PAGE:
De Grey’s pronouncements charmed journalists but rankled many biologists, and in 2005, 28 distinguished researchers wrote a paper declaring his strategies—using genetic engineering, targeted toxins, and tweaks to the human immune system—a farrago in “the realm of fantasy rather than science.” This did little to hinder their target, whose eloquent but wild predictions continued to win media attention and who made headway with tech industry freethinkers. The next year, he received $3.5 million from Peter Thiel, a cofounder of PayPal. In 2009, de Grey cofounded the SENS Research Foundation, headquartered in Mountain View, California, across the 101 highway from Google.
By the time Halioua started her internship in La Jolla, the foundation was providing small grants to researchers around the world and had labs of its own in Mountain View, directed by de Grey. The summer fellowship program was intended to incubate a new generation of scientists who would dedicate themselves to the organization’s vision.
As much by accident as by design, Halioua’s summer in California primed her to think more deeply about aging than most teens. She spent her days gazing through a microscope at cells harvested from patients who had died from aggressive brain tumors, which, as with most forms of cancer, become more likely with age as changes accumulate in a person’s DNA. In the evenings, she returned to a room rented from an elderly but lively veteran with a goofy smile and a hill-running habit. The vet befriended the nervous intern, showing her around La Jolla and inviting her along on dates with his girlfriend. It was her first personal connection with an elder outside her own family. “He helped me realize, ‘Oh, I will be this old one day,’” Halioua says.
At the end of the summer, Halioua flew to the SENS Research Foundation’s annual conference in San Francisco, where she met de Grey and received a full-immersion baptism in the antiaging Kool-Aid. The crowd mixed respected academic scientists with tech investors, a science adviser to Obama’s secretary of state, and, in Halioua’s words, “immortalists” hoping to see de Grey’s most far-out predictions come true.
The idea that aging might one day be treatable, like a disease, was gaining ground in the world of medical research, and among Silicon Valley’s richest men. Shortly after turning 40, Google cofounder and CEO Larry Page announced that his company was backing a new venture called Calico that would work on aging treatments. It hired Cynthia Kenyon, the creator of the long-lived worms and just one of many academics changing the conception of aging. The US National Institutes of Health, the world’s largest public backer of medical research, created a “geroscience” initiative to investigate how the aging process contributed to chronic diseases traditionally seen as separate, such as Alzheimer’s and cancer, and how scientists might tinker with underlying processes common to them all.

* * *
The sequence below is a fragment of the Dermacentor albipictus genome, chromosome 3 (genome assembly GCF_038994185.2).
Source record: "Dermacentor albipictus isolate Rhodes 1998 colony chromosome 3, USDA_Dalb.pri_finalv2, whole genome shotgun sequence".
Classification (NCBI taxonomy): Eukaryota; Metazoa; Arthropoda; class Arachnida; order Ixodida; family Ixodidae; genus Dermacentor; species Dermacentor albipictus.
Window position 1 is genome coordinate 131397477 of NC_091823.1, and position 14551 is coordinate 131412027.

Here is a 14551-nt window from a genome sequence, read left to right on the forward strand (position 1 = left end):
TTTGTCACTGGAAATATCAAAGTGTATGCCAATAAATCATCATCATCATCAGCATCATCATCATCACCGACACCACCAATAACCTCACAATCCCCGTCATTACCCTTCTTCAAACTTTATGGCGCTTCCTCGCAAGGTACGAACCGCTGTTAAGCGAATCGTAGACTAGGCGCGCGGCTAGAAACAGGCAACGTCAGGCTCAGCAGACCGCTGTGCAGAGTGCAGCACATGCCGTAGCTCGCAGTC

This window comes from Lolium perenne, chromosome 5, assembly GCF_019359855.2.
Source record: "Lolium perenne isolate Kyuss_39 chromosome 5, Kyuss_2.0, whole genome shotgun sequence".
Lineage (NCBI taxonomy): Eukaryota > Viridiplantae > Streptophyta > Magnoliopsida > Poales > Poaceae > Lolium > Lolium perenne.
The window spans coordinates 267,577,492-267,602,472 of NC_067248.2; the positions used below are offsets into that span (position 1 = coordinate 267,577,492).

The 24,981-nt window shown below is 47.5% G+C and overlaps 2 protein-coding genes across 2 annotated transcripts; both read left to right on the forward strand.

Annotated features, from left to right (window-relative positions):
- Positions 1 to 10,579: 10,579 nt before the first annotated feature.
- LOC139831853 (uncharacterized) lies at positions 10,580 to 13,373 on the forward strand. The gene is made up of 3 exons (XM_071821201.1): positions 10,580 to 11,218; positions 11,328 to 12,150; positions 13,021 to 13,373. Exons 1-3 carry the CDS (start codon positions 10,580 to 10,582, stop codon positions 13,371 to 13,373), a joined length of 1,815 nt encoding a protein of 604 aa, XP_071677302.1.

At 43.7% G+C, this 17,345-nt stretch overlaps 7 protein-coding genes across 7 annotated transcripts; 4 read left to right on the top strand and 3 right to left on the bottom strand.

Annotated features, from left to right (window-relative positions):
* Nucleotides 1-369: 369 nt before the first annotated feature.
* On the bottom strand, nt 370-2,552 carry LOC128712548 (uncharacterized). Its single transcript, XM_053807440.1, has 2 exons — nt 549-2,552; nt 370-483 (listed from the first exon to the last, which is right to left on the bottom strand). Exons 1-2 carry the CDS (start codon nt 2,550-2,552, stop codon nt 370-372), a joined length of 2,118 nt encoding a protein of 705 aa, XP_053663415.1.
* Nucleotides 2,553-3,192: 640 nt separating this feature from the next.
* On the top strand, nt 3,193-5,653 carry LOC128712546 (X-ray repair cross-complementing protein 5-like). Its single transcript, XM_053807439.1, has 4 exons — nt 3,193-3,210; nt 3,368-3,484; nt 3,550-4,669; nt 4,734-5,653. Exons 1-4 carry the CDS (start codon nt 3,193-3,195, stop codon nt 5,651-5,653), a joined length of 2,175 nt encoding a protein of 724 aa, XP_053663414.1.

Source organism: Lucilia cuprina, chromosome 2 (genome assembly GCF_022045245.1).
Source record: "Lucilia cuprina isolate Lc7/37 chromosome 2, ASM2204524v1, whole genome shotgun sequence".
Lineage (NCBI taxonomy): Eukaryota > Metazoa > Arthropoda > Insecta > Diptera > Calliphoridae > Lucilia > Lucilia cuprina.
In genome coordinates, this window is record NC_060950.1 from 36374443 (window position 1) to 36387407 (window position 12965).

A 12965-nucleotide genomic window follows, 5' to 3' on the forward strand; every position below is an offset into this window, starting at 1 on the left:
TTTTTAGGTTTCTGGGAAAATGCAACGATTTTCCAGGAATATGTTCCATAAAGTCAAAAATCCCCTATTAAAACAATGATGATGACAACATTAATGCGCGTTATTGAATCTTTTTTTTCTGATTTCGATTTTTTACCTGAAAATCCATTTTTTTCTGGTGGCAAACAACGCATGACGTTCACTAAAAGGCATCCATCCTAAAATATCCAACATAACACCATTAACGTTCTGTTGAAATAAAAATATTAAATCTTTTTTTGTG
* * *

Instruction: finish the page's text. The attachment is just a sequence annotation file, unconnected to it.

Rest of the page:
One after another, studies in lab animals were showing that certain drugs could extend lifespan and stave off age-related diseases, a tantalizing glimpse of what people might one day enjoy. Some of them appeared to do so by boosting cellular signals that ramp up when food is scarce, mimicking the effects of a restricted-calorie diet. One of those drugs is rapamycin, taken by humans receiving an organ donation. In mice, it could extend their lives by up to 25 percent and also delay or reverse heart disease, cancer, and cognitive decline—results that were “absolutely astonishing,” says Steven Austad, codirector of an NIH aging research center at the University of Alabama at Birmingham. Austad was a coauthor on the 2005 paper slamming de Grey’s scientific ideas, but he agreed with the agitator of aging on one high-level point: It was worth seriously investigating how aging might be treated in humans.